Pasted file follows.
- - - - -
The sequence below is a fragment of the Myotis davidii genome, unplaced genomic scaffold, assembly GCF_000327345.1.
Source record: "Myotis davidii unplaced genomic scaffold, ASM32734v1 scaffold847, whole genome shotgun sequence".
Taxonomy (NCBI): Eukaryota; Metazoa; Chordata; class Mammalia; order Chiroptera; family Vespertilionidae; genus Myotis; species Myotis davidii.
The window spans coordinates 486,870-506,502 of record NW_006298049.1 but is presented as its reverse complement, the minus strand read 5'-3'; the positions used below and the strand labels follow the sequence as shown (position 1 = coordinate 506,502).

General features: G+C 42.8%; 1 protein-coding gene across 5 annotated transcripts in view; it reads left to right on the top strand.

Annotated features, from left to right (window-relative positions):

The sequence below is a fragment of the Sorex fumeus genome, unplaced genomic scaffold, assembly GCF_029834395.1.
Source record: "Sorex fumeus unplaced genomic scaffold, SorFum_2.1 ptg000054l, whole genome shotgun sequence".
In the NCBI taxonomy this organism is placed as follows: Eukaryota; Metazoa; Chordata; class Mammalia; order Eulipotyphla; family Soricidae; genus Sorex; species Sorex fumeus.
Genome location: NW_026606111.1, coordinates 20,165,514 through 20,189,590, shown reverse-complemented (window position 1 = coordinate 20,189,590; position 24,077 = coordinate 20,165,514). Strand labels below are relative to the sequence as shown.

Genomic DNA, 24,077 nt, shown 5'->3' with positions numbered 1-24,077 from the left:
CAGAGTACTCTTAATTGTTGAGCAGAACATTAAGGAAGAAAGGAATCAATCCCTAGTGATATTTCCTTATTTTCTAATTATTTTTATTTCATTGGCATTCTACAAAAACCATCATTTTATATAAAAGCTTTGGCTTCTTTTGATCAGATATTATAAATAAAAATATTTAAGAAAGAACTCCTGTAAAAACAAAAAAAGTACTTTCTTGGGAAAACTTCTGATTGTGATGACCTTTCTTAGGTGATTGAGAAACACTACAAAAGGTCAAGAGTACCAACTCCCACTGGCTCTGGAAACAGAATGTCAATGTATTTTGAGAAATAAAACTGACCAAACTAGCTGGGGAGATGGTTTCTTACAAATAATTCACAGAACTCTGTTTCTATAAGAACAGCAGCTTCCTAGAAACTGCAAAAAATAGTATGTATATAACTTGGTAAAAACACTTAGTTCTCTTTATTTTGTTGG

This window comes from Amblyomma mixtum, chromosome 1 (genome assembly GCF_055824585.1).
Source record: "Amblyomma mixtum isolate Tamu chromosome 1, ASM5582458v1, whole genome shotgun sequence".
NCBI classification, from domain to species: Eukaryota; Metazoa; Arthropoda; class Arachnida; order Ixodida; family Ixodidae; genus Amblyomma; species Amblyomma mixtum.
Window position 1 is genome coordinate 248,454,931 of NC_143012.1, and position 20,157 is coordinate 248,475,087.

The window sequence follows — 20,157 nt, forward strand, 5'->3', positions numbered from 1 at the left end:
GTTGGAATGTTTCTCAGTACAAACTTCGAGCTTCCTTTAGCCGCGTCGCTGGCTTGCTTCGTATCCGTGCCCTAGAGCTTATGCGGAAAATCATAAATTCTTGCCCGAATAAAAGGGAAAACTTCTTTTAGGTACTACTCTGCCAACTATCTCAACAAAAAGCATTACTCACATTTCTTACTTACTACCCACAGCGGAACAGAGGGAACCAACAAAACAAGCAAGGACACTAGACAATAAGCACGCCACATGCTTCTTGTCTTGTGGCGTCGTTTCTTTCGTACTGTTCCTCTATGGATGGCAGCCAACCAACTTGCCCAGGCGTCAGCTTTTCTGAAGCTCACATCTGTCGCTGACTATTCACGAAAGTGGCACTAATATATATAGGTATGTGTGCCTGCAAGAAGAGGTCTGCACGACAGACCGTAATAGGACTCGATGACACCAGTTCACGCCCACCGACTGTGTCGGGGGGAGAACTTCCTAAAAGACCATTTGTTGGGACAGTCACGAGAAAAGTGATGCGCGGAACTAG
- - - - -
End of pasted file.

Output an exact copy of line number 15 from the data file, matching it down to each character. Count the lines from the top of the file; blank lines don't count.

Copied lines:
NCBI classification, from domain to species: Eukaryota; Metazoa; Arthropoda; class Arachnida; order Ixodida; family Ixodidae; genus Amblyomma; species Amblyomma mixtum.